Predmet je istraživanja ovoga rada modernistički pokret mladih kao hrvatski slučaj šireg fenomena fin de siècle modernizma. Kako su dosadašnja istraživanja uglavnom bila disciplinarno profilirana te su se fokusirala na određeni aspekt djelatnosti pokreta, u ovome se radu fenomenu želi pristupiti cjelovito, razmatrajući modernistički pokret jednako u domeni politike i kulture. Kronološki je fokus na razdoblju između 1895. i 1903. godine, što se obično smatra vremenskim određenjem trajanja samoga pokreta. U dijakronijskoj perspektivi postavlja se osnovna istraživačka teza da pokret mladih predstavlja mehanizam smjene generacija u okviru hrvatske građanske političke i kulturne elite. S obzirom na to da se modernistički pokret u Hrvatskoj razvija kroz proces aproprijacija i prilagodbi stranih kretanja, prvenstveno srednjoeuropskim posredovanjem, spacijalni je fokus analize na isprepletenom imperijalnom prostoru Zagreba, Beča i Praga. U tom se smislu postavlja druga temeljna teza o načinima aproprijacija suvremenih intelektualnih strujanja koji obuhvaćaju direktnu imitaciju izvora, ali i prilagodbe uvjetovane specifičnim hrvatskim kontekstom. U teorijsko-metodološkom smislu rad se oslanja na intelektualnu historiju kao historijsku subdisciplinu, posebice na njezine kontekstualističke pristupe, uz snažne poticaje transnacionalnih pristupa i interdisciplinarnosti, napose kada je riječ o povijesti književnosti. Rad se prvenstveno temelji na interpretaciji tekstova modernističke provenijencije objavljenih u brojnim časopisima mladih. Kako se ne bi izgubila dimenzija personalnih odnosa, idiosinkrazija i divergentnih strujanja unutar samoga pokreta, osim javno objavljenih tekstova analizira se korespondencija i privatni zapisi iz osobnih arhivskih fondova. Sve to bi, uz rekonstrukciju specifičnog hrvatskog kulturnog i političkog konteksta, trebalo rezultirati stvaranjem cjelovite slike o modernističkim strujanjima u Hrvatskoj na prijelomu 19. i 20. stoljeća.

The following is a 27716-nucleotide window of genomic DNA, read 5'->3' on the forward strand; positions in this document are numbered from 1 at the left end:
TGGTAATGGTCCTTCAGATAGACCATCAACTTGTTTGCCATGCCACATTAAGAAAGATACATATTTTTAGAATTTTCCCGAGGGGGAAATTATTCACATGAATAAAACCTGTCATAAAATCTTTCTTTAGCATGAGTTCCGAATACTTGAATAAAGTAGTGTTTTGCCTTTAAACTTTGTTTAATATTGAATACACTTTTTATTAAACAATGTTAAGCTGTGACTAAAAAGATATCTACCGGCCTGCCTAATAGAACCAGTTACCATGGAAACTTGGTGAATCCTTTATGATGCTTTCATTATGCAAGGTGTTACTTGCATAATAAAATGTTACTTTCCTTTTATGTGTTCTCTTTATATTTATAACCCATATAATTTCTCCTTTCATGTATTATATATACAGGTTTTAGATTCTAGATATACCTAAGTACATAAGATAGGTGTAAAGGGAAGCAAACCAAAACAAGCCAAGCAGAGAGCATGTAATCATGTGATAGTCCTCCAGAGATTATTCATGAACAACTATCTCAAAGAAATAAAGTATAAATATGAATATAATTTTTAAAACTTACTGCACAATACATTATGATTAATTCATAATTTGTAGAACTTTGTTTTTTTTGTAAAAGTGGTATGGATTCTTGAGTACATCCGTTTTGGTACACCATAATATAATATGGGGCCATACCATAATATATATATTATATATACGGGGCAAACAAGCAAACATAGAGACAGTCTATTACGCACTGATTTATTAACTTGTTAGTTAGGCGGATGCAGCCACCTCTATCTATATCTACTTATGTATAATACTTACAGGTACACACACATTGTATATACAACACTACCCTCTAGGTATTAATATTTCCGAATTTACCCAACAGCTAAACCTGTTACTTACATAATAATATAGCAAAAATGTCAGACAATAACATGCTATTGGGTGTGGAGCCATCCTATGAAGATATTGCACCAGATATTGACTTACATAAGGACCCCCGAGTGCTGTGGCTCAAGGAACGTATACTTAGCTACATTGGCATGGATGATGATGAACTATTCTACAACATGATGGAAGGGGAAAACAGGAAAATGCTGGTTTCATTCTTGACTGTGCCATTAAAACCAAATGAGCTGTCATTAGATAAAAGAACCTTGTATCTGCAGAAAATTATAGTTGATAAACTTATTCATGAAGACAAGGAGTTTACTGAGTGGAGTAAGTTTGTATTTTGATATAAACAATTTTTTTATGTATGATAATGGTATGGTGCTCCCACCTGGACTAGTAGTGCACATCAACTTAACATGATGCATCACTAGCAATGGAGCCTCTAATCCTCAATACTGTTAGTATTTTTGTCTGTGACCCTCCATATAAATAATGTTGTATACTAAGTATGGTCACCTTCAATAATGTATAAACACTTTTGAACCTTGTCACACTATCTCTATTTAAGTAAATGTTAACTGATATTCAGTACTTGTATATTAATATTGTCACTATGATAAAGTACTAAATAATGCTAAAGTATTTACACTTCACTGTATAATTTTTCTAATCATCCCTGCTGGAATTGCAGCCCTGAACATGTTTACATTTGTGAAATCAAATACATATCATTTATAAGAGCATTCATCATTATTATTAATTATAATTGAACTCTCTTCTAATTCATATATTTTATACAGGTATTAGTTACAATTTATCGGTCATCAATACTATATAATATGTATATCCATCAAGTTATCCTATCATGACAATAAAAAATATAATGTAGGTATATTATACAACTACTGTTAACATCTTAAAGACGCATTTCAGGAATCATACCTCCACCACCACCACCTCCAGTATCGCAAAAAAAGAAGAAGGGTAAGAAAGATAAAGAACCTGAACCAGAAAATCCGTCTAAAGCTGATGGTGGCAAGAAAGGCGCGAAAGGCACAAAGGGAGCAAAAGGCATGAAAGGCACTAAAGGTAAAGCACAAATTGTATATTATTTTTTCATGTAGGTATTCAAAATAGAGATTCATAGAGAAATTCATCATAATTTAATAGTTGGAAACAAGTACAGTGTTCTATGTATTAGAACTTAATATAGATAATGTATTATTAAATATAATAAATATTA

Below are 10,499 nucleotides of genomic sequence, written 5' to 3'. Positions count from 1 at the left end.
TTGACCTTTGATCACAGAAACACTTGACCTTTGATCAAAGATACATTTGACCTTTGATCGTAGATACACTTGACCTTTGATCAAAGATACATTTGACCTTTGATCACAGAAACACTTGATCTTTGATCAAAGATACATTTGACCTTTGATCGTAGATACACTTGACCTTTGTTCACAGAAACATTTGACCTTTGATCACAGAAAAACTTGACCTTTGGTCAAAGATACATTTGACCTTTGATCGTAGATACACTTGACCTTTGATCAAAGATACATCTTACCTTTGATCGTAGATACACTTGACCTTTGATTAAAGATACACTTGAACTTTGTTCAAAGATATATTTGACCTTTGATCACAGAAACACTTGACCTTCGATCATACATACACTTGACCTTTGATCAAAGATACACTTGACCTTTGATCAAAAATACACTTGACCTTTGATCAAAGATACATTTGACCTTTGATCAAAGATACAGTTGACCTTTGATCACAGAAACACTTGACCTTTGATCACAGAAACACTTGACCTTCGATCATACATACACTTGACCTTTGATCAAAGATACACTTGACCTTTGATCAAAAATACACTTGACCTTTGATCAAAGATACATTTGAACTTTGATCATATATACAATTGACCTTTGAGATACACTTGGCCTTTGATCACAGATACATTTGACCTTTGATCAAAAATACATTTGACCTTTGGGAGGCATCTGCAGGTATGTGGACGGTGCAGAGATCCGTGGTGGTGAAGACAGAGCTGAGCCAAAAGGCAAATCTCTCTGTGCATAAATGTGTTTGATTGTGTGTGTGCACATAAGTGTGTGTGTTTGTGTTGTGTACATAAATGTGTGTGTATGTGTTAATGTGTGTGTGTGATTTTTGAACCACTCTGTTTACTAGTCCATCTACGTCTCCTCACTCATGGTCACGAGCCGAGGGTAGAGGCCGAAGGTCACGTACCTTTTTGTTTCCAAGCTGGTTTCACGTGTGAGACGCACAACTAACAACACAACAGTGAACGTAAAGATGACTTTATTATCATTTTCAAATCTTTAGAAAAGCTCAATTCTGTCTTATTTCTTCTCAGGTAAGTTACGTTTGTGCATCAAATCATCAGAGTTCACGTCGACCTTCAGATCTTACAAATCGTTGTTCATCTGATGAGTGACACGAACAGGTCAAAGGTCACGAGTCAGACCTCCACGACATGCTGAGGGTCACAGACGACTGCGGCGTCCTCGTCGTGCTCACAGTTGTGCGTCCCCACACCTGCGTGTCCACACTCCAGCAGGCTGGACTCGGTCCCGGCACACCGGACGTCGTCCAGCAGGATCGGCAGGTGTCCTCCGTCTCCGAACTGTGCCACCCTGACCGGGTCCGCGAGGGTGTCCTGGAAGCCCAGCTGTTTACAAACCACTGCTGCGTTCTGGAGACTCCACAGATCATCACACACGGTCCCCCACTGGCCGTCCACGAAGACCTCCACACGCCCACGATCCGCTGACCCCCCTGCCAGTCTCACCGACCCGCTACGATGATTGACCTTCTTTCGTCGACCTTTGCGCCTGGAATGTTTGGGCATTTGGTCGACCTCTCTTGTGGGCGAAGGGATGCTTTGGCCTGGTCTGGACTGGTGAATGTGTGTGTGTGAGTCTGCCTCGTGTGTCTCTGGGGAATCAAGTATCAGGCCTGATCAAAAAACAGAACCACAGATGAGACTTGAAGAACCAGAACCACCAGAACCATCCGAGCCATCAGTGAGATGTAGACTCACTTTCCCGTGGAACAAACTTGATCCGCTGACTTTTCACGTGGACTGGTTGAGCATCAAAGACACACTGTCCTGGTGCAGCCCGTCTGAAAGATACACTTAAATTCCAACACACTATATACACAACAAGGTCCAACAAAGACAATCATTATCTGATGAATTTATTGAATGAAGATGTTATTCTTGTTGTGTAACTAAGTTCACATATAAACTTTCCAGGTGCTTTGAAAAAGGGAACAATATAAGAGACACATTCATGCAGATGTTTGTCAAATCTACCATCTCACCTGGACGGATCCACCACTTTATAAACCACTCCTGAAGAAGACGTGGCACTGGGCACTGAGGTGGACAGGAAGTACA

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The topic of this PhD dissertation is the Croatian modernist Movement of the Youth as a local iteration of the global and transnational phenomenon of fin de siècle modernism. Although chronologically located at around 1900, this movement is often cited as playing a pivotal role for the development of Croatian culture and politics in the whole first half of the 20th century. Because of this, the research is focused on the intellectual formation of a generation that is going to have a profound influence on Croatian cultural and political development, including the transition to the Yugoslav state. The research is conceptually framed on two axes. The first is diachronic in nature and deals with the question of continuities and discontinuities with established political and cultural notions and practices dominant in Croatian public, cultural and political life at the time. The second is synchronic and investigates the ways in which historical actors – adherents and activists of the Croatian modernist movement – transferred and appropriated ideas and practices stemming from other European modernist movements of the time, especially in Vienna and Prague. This aspect of the research owes primarily to the theoretical and methodological impetuses put forward by transnational and entangled history, thus enriching and expanding the more nationally-oriented perspective inherent to the first, diachronic axis. Other than that, the main theoretical and methodological framework is that of intellectual history, especially the contextualist and externalist apporaches that focus on the usages of ideas and concepts by the historical actors in specific contexts and situations. The public demonstration of the Croatian students during the visit of the Emperor Franz Joseph on October 16th 1895, in which they burned the Hungarian flag in sign of protest against ban Khuen's regime and Croatia's subdualistic arrangement within the Monarchy is often cited in the historiographical literature as the beginning of the Movement of the Youth. In reality, though, the students who carried out this demonstration made up a very heterogeneous group and had no intention of making it a public announcement of a new political project or party. Only what followed triggered the events that would lead to the emergence of the full-fledged Movement of the Youth. As a consequence of the government reprisals, the expelled Croatian students continued their studies at Cisleithenian universities, mostly in Vienna and Prague, where they came into contact with new, modernist ideas. Yet, at the same time, the relationship between the Movement to its more famous counterparts – the Viennese modernist movement and the Prague progressivist and realist movement – remains ambiguous. Although it is clear that the student activists of the Movement of the Youth were clearly under the impression of their respective milieus, they were nevertheless primarily engaged with the Croatian public, its politics and culture. This raises the central question of the modalities of the Croatian modernist movement’s entanglement with other Austrian and broader European modernisms. The Croatian modernist movement was not purely an imitation of broader modernist currents, so a more nuanced model which takes into account different contexts needs to be employed in order to fully examine the complex interactions between various actors, ideas and practices. The universities in Prague and Vienna had already been established as popular destinations for students from all over Croatia. The difference with the student emigration that started to arrive at these universities in 1896 is that they carried with themselves a symbolic capital in the eyes of the public and were already invested in politics. By reading their letters, we can see that they were consciously building a movement that should carry out the mission of changing Croatian culture, society and politics. This movement, comprised of student and youth groups in Prague, Vienna, Zagreb, Osijek, Split and Karlovac came to be known as the Movement of the Youth (mladi) or the Progressive Youth Movement (napredna omladina). In historiographical literature we can find heuristic divisions of the Movement in the so-called Prague and Vienna groups, and sometimes the separate Zagreb and high-school groups. The Prague and Zagreb groups were supposedly more invested in politics and social questions, the latter also focusing more on the question of nationhood and Serbo-Croat relations, while the Vienna group concentrated on literature and art, drawing heavy influences from fin de siècle Viennese cultural developments. This division can, however, somewhat obscure the reality of the interconnected functioning of these groups as part of the Movement of the Youth in general. This was mirrored in existing research on the topic, which was disciplinary focused and therefore fragmented. Historiography was mostly interested in the Prague group and the politics of the Movement, while art history and history of literature examined mostly the artistic aspects of the Movement. One of the main goals of this PhD dissertation is to offer a comprehensive survery of the topic, surpassing the narrow disciplinary focus. In order to do that, we have to focus on the Movement in its entirety when examining its distinctive ideological and political positions and practice, which presuposses employing an interdisciplinary perspective, especially with regards to history of literature and art history. Even though the centers of the formation of the Movement were abroad, it had to ideologically position itself according to the current political and cultural situation in Croatia. The students in Prague were impressed with the successes of Czech national politics and were ardent admirers of Tomáš Garrigue Masaryk’s thought, proclaiming themselves “political realists”. Yet at the same time they were very well aware that Croatia was not as near as developed as the Czech lands and that they would have to adapt the ideas they appropriated to the current needs and situation of their homeland. The mladi saw themselves as the true successors of the Illyrian project and as rejuvenators of Croatian politics and Yugoslav ideology in the form of Serbo-Croat national unity. Yet this rejuvenation was not a simple imitation. The very problem they identified with Croatian culture and politics is that it was not up to date with current developments in modern Europe. Therefore, there could be no return to old forms. The forces of tradition had to be brought into conjunction with the present needs and practices. The mladi primarily demanded the transformation or development of a new national intelligentsia based on modern, positivist knowledge of the people and their needs, as well as on the strong individual character that had to be shaped through education. The goal was to make existing national politics more effective in new, mass politics circumstances. The real subject of politics were still not the people, but their representatives embodied in bourgeois intelligentsia. This was actually a reformulation of the role of the preporoditelj (national reformer/revivalist), its (re)appropriation and adaptation to new political circumstances and needs. One of the main theses of this PhD dissertation is that the Movement of the Youth largely played a part in the generational change within the Croatian political and cultural élite of the time. Although their criticism might have sounded radical, in practice it was an inner critique aimed at reforming, and not destroying the existing national political and cultural traditions. The appropriations of modernist ideas were thus used by the mladi to reform bourgeois Croatian culture and politics, to bring it up to date with current developments and to establish themselves as part of the national élite in the process. We can trace the same notions in culture as in politics. Croatian literature at that time was dominated by a romanticist-realist stylistic nexus which was heavily burdened by earlier, founding traditions, political considerations and, most of all, the particular interests of the national élites that had control over the most important cultural institutions. The result, especially in the eyes of the mladi, was isolation from the broader European cultural currents and stagnation behind closed provincial walls. The beginning of the Croatian modernist movement in literature can be attributed to the before mentioned Vienna group of the Modernist Movement which published their ideas and texts in three successive journals titled Youth, The Croatian Salon and Life. Joining the Viennese and Prague Secession and Modernism, they called for complete artistic freedom, criticized the political instrumentalization of art and proclaimed the need for the incorporation of Croatian literature into modern European artistic trends. Not all of the Movement agreed, though. Especially those members that were close to the Prague group emphasized that art should continue to play a national role and that the turn to Europe should not mean a blind imitation, but an inspiration to create literature rooted in national traditions. The question of national literature, its role and function, as well as its preferred stylistic orientation and content, became crucial in the ensuing polemic between the stari and mladi which raged most intensely in the cultural sphere. Yet focusing only on the national context of the debate will surely obscure the ways in which both sides drew from the broader, European reservoir of ideas and practices to reinforce their own position. These transfers came in many forms: borrowing, translation, imitation, emulation and appropriation. Sometimes writers and artists imitated European modernist role models to fashion themselves as ‘modern’, increasing their social capital in fin de siècle café society. This opens the question of the limitations of modernist appropriations which is one of the main themes of the research. The comparison with other neighbouring movements and a transnational perspective of their interaction brings forth a thesis that the specific character of the Croatian modernist movement at the turn of the 20th century consisted in the domination of the political over the cultural and artistic aspects, in conjunction with the focus on the question of the national intelligentsia, which was the result of the implementation of contemporary modernist concepts in a specific Croatian cultural and political context.